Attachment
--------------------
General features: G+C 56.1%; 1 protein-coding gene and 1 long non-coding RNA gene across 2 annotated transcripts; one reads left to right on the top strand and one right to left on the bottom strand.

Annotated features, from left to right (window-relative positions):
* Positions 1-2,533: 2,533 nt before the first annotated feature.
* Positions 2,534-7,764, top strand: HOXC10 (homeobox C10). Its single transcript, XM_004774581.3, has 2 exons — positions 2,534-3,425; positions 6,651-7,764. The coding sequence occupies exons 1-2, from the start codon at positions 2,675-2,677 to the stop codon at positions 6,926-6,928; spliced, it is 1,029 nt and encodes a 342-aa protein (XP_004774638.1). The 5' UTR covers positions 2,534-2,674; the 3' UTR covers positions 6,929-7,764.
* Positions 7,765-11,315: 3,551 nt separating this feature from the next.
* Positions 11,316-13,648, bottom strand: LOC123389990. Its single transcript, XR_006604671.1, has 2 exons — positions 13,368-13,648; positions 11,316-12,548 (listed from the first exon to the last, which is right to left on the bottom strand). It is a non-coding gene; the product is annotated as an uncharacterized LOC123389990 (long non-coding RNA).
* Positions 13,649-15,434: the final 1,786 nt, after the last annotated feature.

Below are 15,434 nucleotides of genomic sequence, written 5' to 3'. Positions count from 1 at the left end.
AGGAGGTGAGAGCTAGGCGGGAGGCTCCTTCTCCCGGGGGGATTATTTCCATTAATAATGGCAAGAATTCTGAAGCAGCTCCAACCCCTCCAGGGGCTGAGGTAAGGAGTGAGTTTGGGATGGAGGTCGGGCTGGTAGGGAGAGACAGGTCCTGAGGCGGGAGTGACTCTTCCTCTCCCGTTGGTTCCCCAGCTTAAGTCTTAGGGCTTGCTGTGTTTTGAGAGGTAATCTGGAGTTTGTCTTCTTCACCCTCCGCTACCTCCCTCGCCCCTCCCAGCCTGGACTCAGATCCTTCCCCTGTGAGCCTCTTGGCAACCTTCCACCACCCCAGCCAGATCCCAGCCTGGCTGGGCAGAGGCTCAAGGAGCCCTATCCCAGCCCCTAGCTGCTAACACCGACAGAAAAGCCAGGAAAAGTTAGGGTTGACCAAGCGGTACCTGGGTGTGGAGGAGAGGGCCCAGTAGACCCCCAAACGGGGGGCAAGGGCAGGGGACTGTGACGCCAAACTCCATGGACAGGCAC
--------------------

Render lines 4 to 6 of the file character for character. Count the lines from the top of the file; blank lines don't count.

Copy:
* Positions 2,534-7,764, top strand: HOXC10 (homeobox C10). Its single transcript, XM_004774581.3, has 2 exons — positions 2,534-3,425; positions 6,651-7,764. The coding sequence occupies exons 1-2, from the start codon at positions 2,675-2,677 to the stop codon at positions 6,926-6,928; spliced, it is 1,029 nt and encodes a 342-aa protein (XP_004774638.1). The 5' UTR covers positions 2,534-2,674; the 3' UTR covers positions 6,929-7,764.
* Positions 7,765-11,315: 3,551 nt separating this feature from the next.
* Positions 11,316-13,648, bottom strand: LOC123389990. Its single transcript, XR_006604671.1, has 2 exons — positions 13,368-13,648; positions 11,316-12,548 (listed from the first exon to the last, which is right to left on the bottom strand). It is a non-coding gene; the product is annotated as an uncharacterized LOC123389990 (long non-coding RNA).